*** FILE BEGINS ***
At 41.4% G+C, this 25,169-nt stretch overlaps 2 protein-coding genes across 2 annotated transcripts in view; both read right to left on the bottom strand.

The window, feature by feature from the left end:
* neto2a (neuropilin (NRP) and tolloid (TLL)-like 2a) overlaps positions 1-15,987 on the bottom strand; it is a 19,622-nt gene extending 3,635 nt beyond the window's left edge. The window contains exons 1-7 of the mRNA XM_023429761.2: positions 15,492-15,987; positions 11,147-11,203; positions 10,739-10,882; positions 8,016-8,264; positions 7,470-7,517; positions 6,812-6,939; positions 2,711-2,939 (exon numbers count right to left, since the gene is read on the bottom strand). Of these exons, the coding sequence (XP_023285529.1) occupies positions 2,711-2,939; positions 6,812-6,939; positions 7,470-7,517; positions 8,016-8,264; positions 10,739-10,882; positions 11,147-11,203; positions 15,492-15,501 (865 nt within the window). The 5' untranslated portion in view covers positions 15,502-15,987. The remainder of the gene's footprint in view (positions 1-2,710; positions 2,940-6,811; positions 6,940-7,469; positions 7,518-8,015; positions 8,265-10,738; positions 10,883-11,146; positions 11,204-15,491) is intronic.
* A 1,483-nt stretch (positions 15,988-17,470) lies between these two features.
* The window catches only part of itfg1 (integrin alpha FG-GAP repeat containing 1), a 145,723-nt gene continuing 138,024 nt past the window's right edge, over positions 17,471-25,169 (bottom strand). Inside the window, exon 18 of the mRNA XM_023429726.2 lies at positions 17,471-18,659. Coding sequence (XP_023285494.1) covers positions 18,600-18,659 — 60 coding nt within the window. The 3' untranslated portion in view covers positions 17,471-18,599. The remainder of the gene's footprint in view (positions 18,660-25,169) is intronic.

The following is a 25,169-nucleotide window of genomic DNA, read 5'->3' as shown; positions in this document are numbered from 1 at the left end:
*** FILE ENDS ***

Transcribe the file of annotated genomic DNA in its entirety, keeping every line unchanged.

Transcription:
At 41.4% G+C, this 25,169-nt stretch overlaps 2 protein-coding genes across 2 annotated transcripts in view; both read right to left on the bottom strand.

The window, feature by feature from the left end:
* neto2a (neuropilin (NRP) and tolloid (TLL)-like 2a) overlaps positions 1-15,987 on the bottom strand; it is a 19,622-nt gene extending 3,635 nt beyond the window's left edge. The window contains exons 1-7 of the mRNA XM_023429761.2: positions 15,492-15,987; positions 11,147-11,203; positions 10,739-10,882; positions 8,016-8,264; positions 7,470-7,517; positions 6,812-6,939; positions 2,711-2,939 (exon numbers count right to left, since the gene is read on the bottom strand). Of these exons, the coding sequence (XP_023285529.1) occupies positions 2,711-2,939; positions 6,812-6,939; positions 7,470-7,517; positions 8,016-8,264; positions 10,739-10,882; positions 11,147-11,203; positions 15,492-15,501 (865 nt within the window). The 5' untranslated portion in view covers positions 15,502-15,987. The remainder of the gene's footprint in view (positions 1-2,710; positions 2,940-6,811; positions 6,940-7,469; positions 7,518-8,015; positions 8,265-10,738; positions 10,883-11,146; positions 11,204-15,491) is intronic.
* A 1,483-nt stretch (positions 15,988-17,470) lies between these two features.
* The window catches only part of itfg1 (integrin alpha FG-GAP repeat containing 1), a 145,723-nt gene continuing 138,024 nt past the window's right edge, over positions 17,471-25,169 (bottom strand). Inside the window, exon 18 of the mRNA XM_023429726.2 lies at positions 17,471-18,659. Coding sequence (XP_023285494.1) covers positions 18,600-18,659 — 60 coding nt within the window. The 3' untranslated portion in view covers positions 17,471-18,599. The remainder of the gene's footprint in view (positions 18,660-25,169) is intronic.

The following is a 25,169-nucleotide window of genomic DNA, read 5'->3' as shown; positions in this document are numbered from 1 at the left end: